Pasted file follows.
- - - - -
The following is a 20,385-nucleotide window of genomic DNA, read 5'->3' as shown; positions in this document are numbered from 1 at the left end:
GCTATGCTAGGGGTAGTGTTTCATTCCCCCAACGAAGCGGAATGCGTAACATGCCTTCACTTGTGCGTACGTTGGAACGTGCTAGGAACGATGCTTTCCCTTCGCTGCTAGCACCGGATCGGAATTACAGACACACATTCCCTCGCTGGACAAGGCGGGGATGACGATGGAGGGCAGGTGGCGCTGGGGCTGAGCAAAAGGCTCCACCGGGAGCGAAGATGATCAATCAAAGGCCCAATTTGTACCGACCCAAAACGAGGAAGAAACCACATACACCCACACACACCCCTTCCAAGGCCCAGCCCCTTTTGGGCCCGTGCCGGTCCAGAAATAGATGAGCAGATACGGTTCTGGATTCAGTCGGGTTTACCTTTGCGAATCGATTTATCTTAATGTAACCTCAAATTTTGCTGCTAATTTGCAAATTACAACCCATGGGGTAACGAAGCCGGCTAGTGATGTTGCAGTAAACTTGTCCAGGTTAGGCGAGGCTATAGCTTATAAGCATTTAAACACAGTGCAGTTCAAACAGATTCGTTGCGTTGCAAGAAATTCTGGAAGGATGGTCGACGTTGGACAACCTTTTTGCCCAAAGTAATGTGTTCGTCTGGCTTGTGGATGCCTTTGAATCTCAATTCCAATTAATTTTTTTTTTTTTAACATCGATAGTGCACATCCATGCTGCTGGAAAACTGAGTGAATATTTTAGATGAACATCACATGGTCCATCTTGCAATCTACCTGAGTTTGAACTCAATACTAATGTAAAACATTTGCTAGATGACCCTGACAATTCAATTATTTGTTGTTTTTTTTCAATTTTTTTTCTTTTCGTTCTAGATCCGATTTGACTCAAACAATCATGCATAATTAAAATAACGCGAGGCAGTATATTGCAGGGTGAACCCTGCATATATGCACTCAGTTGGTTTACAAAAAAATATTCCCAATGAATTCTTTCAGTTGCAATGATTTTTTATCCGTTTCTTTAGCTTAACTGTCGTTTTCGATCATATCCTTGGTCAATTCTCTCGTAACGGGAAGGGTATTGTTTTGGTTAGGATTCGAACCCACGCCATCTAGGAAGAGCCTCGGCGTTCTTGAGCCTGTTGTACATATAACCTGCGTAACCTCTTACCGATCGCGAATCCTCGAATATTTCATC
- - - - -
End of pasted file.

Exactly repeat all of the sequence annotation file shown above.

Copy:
The following is a 20,385-nucleotide window of genomic DNA, read 5'->3' as shown; positions in this document are numbered from 1 at the left end:
GCTATGCTAGGGGTAGTGTTTCATTCCCCCAACGAAGCGGAATGCGTAACATGCCTTCACTTGTGCGTACGTTGGAACGTGCTAGGAACGATGCTTTCCCTTCGCTGCTAGCACCGGATCGGAATTACAGACACACATTCCCTCGCTGGACAAGGCGGGGATGACGATGGAGGGCAGGTGGCGCTGGGGCTGAGCAAAAGGCTCCACCGGGAGCGAAGATGATCAATCAAAGGCCCAATTTGTACCGACCCAAAACGAGGAAGAAACCACATACACCCACACACACCCCTTCCAAGGCCCAGCCCCTTTTGGGCCCGTGCCGGTCCAGAAATAGATGAGCAGATACGGTTCTGGATTCAGTCGGGTTTACCTTTGCGAATCGATTTATCTTAATGTAACCTCAAATTTTGCTGCTAATTTGCAAATTACAACCCATGGGGTAACGAAGCCGGCTAGTGATGTTGCAGTAAACTTGTCCAGGTTAGGCGAGGCTATAGCTTATAAGCATTTAAACACAGTGCAGTTCAAACAGATTCGTTGCGTTGCAAGAAATTCTGGAAGGATGGTCGACGTTGGACAACCTTTTTGCCCAAAGTAATGTGTTCGTCTGGCTTGTGGATGCCTTTGAATCTCAATTCCAATTAATTTTTTTTTTTTTAACATCGATAGTGCACATCCATGCTGCTGGAAAACTGAGTGAATATTTTAGATGAACATCACATGGTCCATCTTGCAATCTACCTGAGTTTGAACTCAATACTAATGTAAAACATTTGCTAGATGACCCTGACAATTCAATTATTTGTTGTTTTTTTTCAATTTTTTTTCTTTTCGTTCTAGATCCGATTTGACTCAAACAATCATGCATAATTAAAATAACGCGAGGCAGTATATTGCAGGGTGAACCCTGCATATATGCACTCAGTTGGTTTACAAAAAAATATTCCCAATGAATTCTTTCAGTTGCAATGATTTTTTATCCGTTTCTTTAGCTTAACTGTCGTTTTCGATCATATCCTTGGTCAATTCTCTCGTAACGGGAAGGGTATTGTTTTGGTTAGGATTCGAACCCACGCCATCTAGGAAGAGCCTCGGCGTTCTTGAGCCTGTTGTACATATAACCTGCGTAACCTCTTACCGATCGCGAATCCTCGAATATTTCATC